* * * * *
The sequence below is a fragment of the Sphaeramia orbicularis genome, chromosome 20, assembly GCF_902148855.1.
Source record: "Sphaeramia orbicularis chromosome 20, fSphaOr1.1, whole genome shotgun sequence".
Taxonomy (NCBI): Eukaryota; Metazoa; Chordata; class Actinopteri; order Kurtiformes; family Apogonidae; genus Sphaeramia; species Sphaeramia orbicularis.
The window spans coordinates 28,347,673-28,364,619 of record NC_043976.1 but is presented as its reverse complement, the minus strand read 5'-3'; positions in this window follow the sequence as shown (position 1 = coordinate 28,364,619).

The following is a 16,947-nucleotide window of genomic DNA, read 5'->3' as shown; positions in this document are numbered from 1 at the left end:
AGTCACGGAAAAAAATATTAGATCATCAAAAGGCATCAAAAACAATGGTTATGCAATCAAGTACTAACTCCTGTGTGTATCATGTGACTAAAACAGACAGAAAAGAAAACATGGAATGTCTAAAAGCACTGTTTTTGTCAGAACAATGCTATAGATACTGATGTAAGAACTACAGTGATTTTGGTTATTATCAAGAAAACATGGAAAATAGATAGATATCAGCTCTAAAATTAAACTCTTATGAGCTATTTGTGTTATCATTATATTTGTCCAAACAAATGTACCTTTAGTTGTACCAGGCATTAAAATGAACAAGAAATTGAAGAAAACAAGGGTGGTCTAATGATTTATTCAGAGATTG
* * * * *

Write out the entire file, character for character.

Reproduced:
The sequence below is a fragment of the Sphaeramia orbicularis genome, chromosome 20, assembly GCF_902148855.1.
Source record: "Sphaeramia orbicularis chromosome 20, fSphaOr1.1, whole genome shotgun sequence".
Taxonomy (NCBI): Eukaryota; Metazoa; Chordata; class Actinopteri; order Kurtiformes; family Apogonidae; genus Sphaeramia; species Sphaeramia orbicularis.
The window spans coordinates 28,347,673-28,364,619 of record NC_043976.1 but is presented as its reverse complement, the minus strand read 5'-3'; positions in this window follow the sequence as shown (position 1 = coordinate 28,364,619).

The following is a 16,947-nucleotide window of genomic DNA, read 5'->3' as shown; positions in this document are numbered from 1 at the left end:
AGTCACGGAAAAAAATATTAGATCATCAAAAGGCATCAAAAACAATGGTTATGCAATCAAGTACTAACTCCTGTGTGTATCATGTGACTAAAACAGACAGAAAAGAAAACATGGAATGTCTAAAAGCACTGTTTTTGTCAGAACAATGCTATAGATACTGATGTAAGAACTACAGTGATTTTGGTTATTATCAAGAAAACATGGAAAATAGATAGATATCAGCTCTAAAATTAAACTCTTATGAGCTATTTGTGTTATCATTATATTTGTCCAAACAAATGTACCTTTAGTTGTACCAGGCATTAAAATGAACAAGAAATTGAAGAAAACAAGGGTGGTCTAATGATTTATTCAGAGATTG